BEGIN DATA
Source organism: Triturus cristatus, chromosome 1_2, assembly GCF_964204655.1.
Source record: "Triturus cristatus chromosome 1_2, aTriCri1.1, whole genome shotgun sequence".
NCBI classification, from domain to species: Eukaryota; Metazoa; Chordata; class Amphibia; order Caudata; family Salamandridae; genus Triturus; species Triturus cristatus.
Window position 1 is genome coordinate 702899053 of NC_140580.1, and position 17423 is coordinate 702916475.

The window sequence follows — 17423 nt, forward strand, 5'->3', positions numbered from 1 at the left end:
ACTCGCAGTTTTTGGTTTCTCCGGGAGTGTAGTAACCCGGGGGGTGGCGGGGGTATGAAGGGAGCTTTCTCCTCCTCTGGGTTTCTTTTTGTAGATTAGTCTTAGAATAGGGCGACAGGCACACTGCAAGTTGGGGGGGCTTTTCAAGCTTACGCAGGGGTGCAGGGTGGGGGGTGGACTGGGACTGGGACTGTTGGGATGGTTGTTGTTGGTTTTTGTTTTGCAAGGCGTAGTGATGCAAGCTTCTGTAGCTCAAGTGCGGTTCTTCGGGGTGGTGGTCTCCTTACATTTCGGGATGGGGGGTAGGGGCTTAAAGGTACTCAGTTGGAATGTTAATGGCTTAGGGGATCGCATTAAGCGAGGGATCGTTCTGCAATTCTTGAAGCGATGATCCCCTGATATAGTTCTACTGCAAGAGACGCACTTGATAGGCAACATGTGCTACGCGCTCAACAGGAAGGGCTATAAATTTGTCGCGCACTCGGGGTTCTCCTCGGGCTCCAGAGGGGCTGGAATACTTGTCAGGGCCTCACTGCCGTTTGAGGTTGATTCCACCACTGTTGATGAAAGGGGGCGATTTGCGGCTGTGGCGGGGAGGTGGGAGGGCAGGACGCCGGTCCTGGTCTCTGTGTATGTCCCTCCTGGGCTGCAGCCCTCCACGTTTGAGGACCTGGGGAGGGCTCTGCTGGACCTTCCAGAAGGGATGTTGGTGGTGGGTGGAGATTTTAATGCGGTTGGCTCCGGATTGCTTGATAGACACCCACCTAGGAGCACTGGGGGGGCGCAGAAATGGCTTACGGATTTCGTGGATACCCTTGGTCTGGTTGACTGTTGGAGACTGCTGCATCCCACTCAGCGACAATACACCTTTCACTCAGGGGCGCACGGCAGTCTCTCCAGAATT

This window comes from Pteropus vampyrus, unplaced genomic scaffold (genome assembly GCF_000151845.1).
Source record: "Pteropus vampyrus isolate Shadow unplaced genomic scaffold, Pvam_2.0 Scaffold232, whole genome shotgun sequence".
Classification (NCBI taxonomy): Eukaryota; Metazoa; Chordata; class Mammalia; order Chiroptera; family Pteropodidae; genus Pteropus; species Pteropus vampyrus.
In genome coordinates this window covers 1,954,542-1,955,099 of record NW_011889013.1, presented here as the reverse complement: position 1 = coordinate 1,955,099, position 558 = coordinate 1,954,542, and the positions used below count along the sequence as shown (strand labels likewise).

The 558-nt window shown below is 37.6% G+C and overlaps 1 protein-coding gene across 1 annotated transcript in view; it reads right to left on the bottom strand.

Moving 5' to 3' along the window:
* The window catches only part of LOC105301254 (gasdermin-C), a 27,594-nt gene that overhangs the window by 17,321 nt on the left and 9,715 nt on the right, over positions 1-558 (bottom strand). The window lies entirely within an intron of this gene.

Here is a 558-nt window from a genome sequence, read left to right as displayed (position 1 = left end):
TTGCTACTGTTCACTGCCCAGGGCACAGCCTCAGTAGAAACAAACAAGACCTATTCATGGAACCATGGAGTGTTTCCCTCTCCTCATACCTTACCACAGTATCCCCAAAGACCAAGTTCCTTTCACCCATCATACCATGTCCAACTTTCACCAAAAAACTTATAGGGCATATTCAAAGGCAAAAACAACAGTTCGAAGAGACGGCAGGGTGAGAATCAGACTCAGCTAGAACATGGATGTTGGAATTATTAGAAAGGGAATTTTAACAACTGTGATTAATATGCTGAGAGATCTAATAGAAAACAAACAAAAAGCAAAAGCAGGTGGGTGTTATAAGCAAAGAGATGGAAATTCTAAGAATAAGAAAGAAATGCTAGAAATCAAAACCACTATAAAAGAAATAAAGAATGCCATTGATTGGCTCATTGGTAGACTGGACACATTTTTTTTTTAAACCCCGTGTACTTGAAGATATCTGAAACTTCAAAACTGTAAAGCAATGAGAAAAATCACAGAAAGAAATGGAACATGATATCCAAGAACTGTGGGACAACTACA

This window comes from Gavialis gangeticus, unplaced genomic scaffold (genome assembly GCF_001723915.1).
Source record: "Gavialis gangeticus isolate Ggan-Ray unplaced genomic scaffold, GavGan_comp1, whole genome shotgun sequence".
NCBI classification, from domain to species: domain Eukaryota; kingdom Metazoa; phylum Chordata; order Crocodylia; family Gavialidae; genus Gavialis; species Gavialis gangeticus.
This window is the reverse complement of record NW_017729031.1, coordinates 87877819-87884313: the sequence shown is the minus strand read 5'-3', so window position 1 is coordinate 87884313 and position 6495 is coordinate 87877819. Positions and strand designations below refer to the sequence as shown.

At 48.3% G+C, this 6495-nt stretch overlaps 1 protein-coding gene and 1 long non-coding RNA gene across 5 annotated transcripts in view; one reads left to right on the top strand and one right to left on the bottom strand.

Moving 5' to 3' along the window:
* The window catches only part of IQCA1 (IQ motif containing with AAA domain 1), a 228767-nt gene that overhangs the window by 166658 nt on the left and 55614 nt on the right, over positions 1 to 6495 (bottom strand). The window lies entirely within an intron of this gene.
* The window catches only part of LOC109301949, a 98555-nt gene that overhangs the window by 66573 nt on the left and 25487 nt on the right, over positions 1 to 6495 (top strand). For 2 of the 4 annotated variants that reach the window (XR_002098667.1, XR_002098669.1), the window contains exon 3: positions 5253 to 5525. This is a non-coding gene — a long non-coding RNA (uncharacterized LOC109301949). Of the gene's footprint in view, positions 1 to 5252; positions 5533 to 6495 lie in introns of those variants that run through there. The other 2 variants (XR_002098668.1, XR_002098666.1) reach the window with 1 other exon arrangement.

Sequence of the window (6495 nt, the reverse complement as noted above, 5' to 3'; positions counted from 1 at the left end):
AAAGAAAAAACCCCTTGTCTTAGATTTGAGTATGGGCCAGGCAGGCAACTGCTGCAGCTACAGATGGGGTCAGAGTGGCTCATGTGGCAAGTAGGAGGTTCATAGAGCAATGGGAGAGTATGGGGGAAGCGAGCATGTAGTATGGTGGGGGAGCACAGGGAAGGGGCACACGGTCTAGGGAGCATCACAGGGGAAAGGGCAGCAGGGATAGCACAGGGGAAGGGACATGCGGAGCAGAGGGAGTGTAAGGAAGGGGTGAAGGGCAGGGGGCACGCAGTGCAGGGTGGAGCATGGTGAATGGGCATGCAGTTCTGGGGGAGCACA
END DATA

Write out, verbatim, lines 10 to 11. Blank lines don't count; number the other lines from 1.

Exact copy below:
In genome coordinates this window covers 1,954,542-1,955,099 of record NW_011889013.1, presented here as the reverse complement: position 1 = coordinate 1,955,099, position 558 = coordinate 1,954,542, and the positions used below count along the sequence as shown (strand labels likewise).

The 558-nt window shown below is 37.6% G+C and overlaps 1 protein-coding gene across 1 annotated transcript in view; it reads right to left on the bottom strand.